Do you have more questions about how the process works? It’s advised that you reach out to an attorney who can help you throughout the entire process.

The Non-Disclosure Process

Clearly, the expunction process is very exclusive. Often, a situation occurs that falls outside of the scope of expunction eligibility. When that happens, you may still have another option – filing for a non-disclosure order.

A non-disclosure order is similar to expunction, but the records pertaining to your alleged crime will not be destroyed. Instead, access to your records will be limited. Your record will be sealed to the general public, but it will still exist.

That means the record can still be accessed by certain parties like the government and courtrooms.

You must meet a specific set of requirements to be eligible for a non-disclosure order:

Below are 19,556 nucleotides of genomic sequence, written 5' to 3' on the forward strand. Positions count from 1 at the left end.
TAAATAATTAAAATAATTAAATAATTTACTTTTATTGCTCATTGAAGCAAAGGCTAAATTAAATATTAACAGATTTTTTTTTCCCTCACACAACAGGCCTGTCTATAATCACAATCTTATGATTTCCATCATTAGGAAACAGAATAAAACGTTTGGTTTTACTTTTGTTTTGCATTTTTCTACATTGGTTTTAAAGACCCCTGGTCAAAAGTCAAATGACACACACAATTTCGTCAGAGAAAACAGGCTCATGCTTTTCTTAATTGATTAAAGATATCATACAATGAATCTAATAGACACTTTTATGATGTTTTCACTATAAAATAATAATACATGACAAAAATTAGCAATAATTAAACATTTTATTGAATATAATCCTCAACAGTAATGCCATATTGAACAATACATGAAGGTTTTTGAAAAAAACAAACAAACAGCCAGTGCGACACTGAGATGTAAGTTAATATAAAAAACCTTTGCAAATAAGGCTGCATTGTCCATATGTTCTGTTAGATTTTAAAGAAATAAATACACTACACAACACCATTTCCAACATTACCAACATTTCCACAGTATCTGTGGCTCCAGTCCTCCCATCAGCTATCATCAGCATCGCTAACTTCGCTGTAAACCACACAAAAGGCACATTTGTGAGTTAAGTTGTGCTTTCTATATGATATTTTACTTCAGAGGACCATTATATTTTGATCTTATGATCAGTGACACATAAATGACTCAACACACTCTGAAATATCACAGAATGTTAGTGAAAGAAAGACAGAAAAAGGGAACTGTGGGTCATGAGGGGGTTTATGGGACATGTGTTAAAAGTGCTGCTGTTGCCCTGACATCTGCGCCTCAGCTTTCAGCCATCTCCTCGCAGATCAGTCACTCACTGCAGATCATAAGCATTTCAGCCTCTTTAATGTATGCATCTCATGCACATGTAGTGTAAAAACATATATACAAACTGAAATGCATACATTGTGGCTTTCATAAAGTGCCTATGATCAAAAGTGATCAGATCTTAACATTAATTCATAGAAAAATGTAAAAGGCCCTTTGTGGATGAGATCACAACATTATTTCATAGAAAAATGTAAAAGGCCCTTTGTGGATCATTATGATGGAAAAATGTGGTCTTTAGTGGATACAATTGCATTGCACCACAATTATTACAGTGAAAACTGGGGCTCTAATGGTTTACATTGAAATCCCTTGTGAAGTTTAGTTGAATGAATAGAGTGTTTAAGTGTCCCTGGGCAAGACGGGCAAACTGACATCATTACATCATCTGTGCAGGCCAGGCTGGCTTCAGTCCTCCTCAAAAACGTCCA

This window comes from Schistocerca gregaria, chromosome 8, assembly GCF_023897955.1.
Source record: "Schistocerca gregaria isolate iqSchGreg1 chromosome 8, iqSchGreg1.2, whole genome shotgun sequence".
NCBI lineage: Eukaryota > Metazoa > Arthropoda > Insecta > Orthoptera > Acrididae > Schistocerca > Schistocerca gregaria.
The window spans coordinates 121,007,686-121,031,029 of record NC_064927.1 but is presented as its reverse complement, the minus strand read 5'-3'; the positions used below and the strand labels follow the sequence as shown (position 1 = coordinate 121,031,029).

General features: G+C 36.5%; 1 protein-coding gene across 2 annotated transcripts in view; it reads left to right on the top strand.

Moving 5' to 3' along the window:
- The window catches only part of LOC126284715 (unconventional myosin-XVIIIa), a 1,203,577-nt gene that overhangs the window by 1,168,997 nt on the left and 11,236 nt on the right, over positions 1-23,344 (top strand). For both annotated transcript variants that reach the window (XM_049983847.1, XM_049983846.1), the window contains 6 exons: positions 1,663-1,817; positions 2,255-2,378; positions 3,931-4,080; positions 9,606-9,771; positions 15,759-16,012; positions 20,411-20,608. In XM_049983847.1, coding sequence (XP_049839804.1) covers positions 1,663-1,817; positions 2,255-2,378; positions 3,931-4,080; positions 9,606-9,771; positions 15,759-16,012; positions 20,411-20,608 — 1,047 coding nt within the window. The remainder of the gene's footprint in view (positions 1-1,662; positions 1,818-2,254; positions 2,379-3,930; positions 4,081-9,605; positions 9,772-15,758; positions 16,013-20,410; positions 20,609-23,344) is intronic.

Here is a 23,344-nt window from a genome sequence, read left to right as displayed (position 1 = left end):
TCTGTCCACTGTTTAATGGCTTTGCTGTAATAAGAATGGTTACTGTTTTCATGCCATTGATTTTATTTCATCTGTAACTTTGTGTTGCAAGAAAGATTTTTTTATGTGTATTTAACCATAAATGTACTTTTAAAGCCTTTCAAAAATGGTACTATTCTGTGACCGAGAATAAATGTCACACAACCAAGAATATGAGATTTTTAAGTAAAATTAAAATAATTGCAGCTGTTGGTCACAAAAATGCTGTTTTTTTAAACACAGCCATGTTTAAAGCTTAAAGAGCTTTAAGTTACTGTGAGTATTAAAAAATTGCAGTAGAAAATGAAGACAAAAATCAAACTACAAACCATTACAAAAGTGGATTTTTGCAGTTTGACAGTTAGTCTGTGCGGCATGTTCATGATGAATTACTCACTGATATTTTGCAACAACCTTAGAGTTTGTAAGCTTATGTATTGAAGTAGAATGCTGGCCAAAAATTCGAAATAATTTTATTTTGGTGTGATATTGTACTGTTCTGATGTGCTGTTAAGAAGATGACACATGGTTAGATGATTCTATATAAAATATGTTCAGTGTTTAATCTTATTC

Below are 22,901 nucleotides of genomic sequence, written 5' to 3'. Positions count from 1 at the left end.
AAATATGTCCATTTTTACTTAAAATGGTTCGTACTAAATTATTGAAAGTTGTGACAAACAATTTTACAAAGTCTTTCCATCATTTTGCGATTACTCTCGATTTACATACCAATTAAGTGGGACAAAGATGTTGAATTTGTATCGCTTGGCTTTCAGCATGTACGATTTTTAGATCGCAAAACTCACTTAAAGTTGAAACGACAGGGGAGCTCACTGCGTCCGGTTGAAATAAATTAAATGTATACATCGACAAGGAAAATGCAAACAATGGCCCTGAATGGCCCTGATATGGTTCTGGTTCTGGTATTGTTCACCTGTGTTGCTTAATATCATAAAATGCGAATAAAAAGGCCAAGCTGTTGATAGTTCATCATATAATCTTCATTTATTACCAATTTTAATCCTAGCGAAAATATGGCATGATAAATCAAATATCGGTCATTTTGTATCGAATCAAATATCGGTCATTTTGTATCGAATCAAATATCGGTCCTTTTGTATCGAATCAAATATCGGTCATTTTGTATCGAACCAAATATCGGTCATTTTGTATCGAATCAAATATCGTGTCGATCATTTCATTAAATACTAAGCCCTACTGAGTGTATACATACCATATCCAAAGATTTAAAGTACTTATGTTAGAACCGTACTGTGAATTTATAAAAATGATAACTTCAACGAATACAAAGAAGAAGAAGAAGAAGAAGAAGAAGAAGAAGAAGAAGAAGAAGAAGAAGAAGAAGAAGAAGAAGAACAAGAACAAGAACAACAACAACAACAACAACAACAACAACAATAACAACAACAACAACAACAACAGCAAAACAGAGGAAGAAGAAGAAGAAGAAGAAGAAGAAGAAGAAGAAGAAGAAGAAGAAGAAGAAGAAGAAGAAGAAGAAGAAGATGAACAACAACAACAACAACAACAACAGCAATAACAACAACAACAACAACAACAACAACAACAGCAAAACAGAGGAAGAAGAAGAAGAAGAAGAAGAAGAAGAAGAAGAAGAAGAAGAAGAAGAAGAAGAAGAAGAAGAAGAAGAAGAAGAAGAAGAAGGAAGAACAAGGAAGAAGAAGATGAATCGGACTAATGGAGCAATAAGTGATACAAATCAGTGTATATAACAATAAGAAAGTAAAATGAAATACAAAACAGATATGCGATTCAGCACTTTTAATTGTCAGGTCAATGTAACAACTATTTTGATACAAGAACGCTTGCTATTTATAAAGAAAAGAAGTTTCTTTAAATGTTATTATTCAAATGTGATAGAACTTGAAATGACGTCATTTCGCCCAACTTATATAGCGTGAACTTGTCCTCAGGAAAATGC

• You must have received a discharge and dismissal of deferred adjudication
  • You must have already completed deferred adjudication

In addition to meeting these conditions, you’ll have a lengthy waiting period before you’ll be able to apply for non-disclosure. The duration of this waiting period is dependent on what you were originally charged with, the nature of the crime and the circumstances surrounding your arrest. This waiting period could be as long as ten years for serious charges.

There are some types of crimes that are eligible for non-disclosure, but petitions for them rarely get approved due to the nature of the crime. These crimes include murder, aggravated kidnapping, family violence or any type of sexual offense that requires registration.